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For more information, please see full course syllabus of AP Physics 1 & 2
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Lecture Comments (68)

1 answer

Last reply by: Professor Dan Fullerton
Sat Apr 22, 2017 4:29 PM

Post by Moksh Modi on April 22, 2017

Hi Professor Dan. Really like all your lectures. I would just like to know how can you memorize the projectile Motion formulas for the test.

1 answer

Last reply by: Professor Dan Fullerton
Tue Mar 28, 2017 6:55 AM

Post by Parsa Abadi on March 27, 2017

What does above the horizontal line mean? above ground level?

1 answer

Last reply by: Professor Dan Fullerton
Wed Jan 18, 2017 5:54 AM

Post by Elman Ahmed on July 7, 2016

It's amazing how you organized and kept all the information so nicely. I Never saw anyone doing projectile motions in such an organized way and same thing goes to collision problem. I really liked how you approached Collision and projectile motion problems. Very ORGANIZED indeed!

1 answer

Last reply by: Dukaiwen Zhao
Tue Jul 5, 2016 3:14 PM

Post by Dukaiwen Zhao on July 5, 2016

For example 5, why delta y = -8?

2 answers

Last reply by: Muhammad Razzaq
Tue Jan 17, 2017 3:34 PM

Post by Jim Tang on October 18, 2015

in some of the examples, there was a horizontal force acting on the projectile throughout its flight. so technically the only force acting on it was not the force of gravity..?

1 answer

Last reply by: Professor Dan Fullerton
Wed Jan 18, 2017 5:56 AM

Post by Jim Tang on October 18, 2015

around 15:25, on the bottom velocity and acceleration for y,

if you take the area under the acceleration up to the time the velocity hits 0, i don't think the area under the acceleration curve is 0. doesn't this break the rule?

2 answers

Last reply by: Bilbo Baggins
Tue Sep 1, 2015 6:59 PM

Post by Bilbo Baggins on September 1, 2015

I don't believe the equation in example 1 was covered in the previous lesson, that equation is :  delta x = v * t


2 answers

Last reply by: Bilbo Baggins
Tue Sep 1, 2015 6:47 PM

Post by Bilbo Baggins on August 31, 2015

why are the kinematic equations for projectile motion not included here?

1 answer

Last reply by: Professor Dan Fullerton
Fri Jul 24, 2015 6:55 AM

Post by Jim Tang on July 24, 2015

In Example #5, we have three items in for the horizontal component, so why didn't we use the rule that if we have 3, we can solve it all? I feel the time is very important to projectile motion for both horizontal and vertical components?

In addition, how, in general, are we applying scientific motion to every problem? I've seen problems were we start with 1 sig fig and end up with more than 1 sig fig.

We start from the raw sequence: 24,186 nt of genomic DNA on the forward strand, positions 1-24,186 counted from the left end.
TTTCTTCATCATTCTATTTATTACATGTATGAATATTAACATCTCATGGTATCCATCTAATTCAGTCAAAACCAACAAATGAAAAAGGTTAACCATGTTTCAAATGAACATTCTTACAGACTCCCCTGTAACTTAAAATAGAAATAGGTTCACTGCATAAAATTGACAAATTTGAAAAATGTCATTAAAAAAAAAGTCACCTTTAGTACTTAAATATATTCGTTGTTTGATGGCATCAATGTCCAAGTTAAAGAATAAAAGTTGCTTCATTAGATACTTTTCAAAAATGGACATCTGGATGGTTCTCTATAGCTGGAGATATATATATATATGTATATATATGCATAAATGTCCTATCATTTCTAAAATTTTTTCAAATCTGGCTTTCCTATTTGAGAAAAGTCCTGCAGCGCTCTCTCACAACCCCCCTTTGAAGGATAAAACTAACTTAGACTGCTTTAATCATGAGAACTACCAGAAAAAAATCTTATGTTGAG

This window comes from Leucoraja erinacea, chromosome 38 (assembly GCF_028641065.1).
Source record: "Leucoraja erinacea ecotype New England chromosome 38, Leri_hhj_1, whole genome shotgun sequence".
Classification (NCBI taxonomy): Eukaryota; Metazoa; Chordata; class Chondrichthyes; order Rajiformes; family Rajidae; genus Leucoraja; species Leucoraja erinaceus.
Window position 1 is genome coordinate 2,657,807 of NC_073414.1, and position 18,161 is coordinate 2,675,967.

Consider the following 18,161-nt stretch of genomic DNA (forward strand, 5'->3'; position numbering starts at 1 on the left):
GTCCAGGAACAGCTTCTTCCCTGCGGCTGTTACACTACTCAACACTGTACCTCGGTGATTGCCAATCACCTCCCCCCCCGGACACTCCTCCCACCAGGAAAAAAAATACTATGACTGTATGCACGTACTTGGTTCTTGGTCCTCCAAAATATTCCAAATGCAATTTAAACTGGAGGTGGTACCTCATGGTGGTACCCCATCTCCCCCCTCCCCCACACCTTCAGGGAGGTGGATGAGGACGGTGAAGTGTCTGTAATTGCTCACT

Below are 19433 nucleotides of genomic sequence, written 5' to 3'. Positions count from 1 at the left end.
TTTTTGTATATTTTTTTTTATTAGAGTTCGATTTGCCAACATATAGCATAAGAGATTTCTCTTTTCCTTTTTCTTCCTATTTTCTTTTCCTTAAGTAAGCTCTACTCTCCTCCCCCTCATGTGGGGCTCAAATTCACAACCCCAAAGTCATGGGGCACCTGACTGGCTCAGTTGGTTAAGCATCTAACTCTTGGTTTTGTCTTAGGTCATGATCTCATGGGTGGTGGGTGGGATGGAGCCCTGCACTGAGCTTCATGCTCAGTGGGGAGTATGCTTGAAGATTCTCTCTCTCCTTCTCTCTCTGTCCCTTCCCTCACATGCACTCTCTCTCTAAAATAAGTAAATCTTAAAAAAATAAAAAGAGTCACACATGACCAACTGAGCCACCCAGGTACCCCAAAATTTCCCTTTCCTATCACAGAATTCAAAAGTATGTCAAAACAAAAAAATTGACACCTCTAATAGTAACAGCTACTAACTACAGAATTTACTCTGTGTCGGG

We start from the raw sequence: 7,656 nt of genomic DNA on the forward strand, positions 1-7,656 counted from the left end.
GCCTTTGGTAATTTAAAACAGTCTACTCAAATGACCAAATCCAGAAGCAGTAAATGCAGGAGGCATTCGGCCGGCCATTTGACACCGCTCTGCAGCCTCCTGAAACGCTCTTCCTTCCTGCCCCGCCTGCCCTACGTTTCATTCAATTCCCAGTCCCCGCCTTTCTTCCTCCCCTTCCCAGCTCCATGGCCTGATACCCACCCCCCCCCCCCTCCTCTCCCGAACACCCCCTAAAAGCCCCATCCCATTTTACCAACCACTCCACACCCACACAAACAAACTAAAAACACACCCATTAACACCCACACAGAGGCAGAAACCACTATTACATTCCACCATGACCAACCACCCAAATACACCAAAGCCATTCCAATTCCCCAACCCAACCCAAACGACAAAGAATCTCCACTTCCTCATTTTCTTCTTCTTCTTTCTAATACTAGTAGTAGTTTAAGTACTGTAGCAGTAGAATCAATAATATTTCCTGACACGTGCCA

Terrific videos!

2 answers

Last reply by: Anh Dang
Tue Jul 21, 2015 1:18 PM

Post by Anh Dang on July 20, 2015

In the second to last example (Launched from a height), where do you get -10 for the Ay?

1 answer

Last reply by: Professor Dan Fullerton
Fri Jan 30, 2015 4:38 AM

Post by Muhammad Chauhan on January 29, 2015

Thank you for your lectures.

In example 4, X position vs time graph shows that the x value is increasing infinitely... How can this be correct when we eventually stop moving in the x direction?

1 answer

Last reply by: Professor Dan Fullerton
Sun Dec 28, 2014 12:36 AM

Post by Micheal Bingham on December 27, 2014

Hi, since the only force behaving on an object thrown upward is gravity, why is it that it pauses in mid air for a brief second before falling back down?

1 answer

Last reply by: Daniel Fullerton
Tue Nov 4, 2014 6:38 AM

Post by David Millaud on November 4, 2014

This seems to be extremely confusing the way u have set this problem up because the Vy in your case works out to be 149.5.  If we understand that max height can be determine by avg. velocity multiplied by time.  An that time can be determine by dividing initial velocity in the vertical direction by acceleration due to gravity.  Then we will get the max height for v=0.  Once determine we can use the equation ^y=Voy(t)+1/2at^2= 1125-8+0+1/2(-10)(t)^2 will work out for the time at max height to check our work.  Mulitply that time by two for total time and then multiply it by the Vox we will have max distance in horizontal direction.  Also i don't know if that equation you used will suffice because the object although is moving in a parabolic fashion it is not returning to the same ground level.  According to the rules for that equation.

1 answer

Last reply by: Professor Dan Fullerton
Mon Oct 20, 2014 3:37 PM

Post by Sally Acebo on October 20, 2014

In ex5, why is delta y =-8m? How did it become negative? It is going up so wouldn't be positive?

1 answer

Last reply by: Professor Dan Fullerton
Thu Oct 2, 2014 5:55 AM

Post by Derek Boutin on October 1, 2014

In all of these examples, would mass and air resistance affect the answers if we chose not to neglect them?

1 answer

Last reply by: Professor Dan Fullerton
Wed Oct 1, 2014 6:21 AM

Post by Derek Boutin on September 30, 2014

In Example 1, wouldn't the final horizontal velocity be 0 if we assume it hits the ground?

1 answer

Last reply by: Professor Dan Fullerton